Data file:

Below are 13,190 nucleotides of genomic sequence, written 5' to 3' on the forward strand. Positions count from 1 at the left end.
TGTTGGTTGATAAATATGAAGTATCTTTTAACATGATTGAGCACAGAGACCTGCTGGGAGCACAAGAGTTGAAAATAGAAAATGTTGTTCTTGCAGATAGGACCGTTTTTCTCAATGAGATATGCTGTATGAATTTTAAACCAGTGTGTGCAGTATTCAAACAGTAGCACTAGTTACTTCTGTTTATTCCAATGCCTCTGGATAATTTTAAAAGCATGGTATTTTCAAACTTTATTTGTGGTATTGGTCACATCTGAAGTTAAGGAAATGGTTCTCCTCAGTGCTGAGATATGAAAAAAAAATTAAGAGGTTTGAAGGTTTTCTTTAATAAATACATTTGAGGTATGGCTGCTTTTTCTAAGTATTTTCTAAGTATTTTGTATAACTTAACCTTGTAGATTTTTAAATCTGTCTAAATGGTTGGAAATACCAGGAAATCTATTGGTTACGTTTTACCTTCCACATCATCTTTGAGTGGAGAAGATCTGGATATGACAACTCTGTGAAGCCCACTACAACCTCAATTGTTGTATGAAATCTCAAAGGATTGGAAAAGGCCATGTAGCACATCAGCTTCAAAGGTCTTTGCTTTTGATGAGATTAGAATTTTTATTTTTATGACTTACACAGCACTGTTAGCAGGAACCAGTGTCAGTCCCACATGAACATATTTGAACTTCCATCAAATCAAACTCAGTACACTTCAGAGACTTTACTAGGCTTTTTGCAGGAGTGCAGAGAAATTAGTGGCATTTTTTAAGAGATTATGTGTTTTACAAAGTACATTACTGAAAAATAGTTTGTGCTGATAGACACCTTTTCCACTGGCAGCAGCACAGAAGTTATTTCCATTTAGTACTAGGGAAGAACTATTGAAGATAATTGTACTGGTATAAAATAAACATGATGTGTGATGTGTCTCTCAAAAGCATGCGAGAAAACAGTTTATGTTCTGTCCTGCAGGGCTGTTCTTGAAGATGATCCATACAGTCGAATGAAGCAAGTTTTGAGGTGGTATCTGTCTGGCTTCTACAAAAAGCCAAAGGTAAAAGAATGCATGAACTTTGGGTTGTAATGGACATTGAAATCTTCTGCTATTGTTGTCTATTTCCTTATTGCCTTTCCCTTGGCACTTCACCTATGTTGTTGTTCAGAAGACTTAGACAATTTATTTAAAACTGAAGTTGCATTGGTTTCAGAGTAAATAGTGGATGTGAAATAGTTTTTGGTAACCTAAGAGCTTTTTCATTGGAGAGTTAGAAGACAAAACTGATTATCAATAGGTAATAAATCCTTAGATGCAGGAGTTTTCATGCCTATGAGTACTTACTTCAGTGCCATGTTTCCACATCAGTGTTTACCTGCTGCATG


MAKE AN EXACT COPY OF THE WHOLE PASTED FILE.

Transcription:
Below are 13,190 nucleotides of genomic sequence, written 5' to 3' on the forward strand. Positions count from 1 at the left end.
TGTTGGTTGATAAATATGAAGTATCTTTTAACATGATTGAGCACAGAGACCTGCTGGGAGCACAAGAGTTGAAAATAGAAAATGTTGTTCTTGCAGATAGGACCGTTTTTCTCAATGAGATATGCTGTATGAATTTTAAACCAGTGTGTGCAGTATTCAAACAGTAGCACTAGTTACTTCTGTTTATTCCAATGCCTCTGGATAATTTTAAAAGCATGGTATTTTCAAACTTTATTTGTGGTATTGGTCACATCTGAAGTTAAGGAAATGGTTCTCCTCAGTGCTGAGATATGAAAAAAAAATTAAGAGGTTTGAAGGTTTTCTTTAATAAATACATTTGAGGTATGGCTGCTTTTTCTAAGTATTTTCTAAGTATTTTGTATAACTTAACCTTGTAGATTTTTAAATCTGTCTAAATGGTTGGAAATACCAGGAAATCTATTGGTTACGTTTTACCTTCCACATCATCTTTGAGTGGAGAAGATCTGGATATGACAACTCTGTGAAGCCCACTACAACCTCAATTGTTGTATGAAATCTCAAAGGATTGGAAAAGGCCATGTAGCACATCAGCTTCAAAGGTCTTTGCTTTTGATGAGATTAGAATTTTTATTTTTATGACTTACACAGCACTGTTAGCAGGAACCAGTGTCAGTCCCACATGAACATATTTGAACTTCCATCAAATCAAACTCAGTACACTTCAGAGACTTTACTAGGCTTTTTGCAGGAGTGCAGAGAAATTAGTGGCATTTTTTAAGAGATTATGTGTTTTACAAAGTACATTACTGAAAAATAGTTTGTGCTGATAGACACCTTTTCCACTGGCAGCAGCACAGAAGTTATTTCCATTTAGTACTAGGGAAGAACTATTGAAGATAATTGTACTGGTATAAAATAAACATGATGTGTGATGTGTCTCTCAAAAGCATGCGAGAAAACAGTTTATGTTCTGTCCTGCAGGGCTGTTCTTGAAGATGATCCATACAGTCGAATGAAGCAAGTTTTGAGGTGGTATCTGTCTGGCTTCTACAAAAAGCCAAAGGTAAAAGAATGCATGAACTTTGGGTTGTAATGGACATTGAAATCTTCTGCTATTGTTGTCTATTTCCTTATTGCCTTTCCCTTGGCACTTCACCTATGTTGTTGTTCAGAAGACTTAGACAATTTATTTAAAACTGAAGTTGCATTGGTTTCAGAGTAAATAGTGGATGTGAAATAGTTTTTGGTAACCTAAGAGCTTTTTCATTGGAGAGTTAGAAGACAAAACTGATTATCAATAGGTAATAAATCCTTAGATGCAGGAGTTTTCATGCCTATGAGTACTTACTTCAGTGCCATGTTTCCACATCAGTGTTTACCTGCTGCATG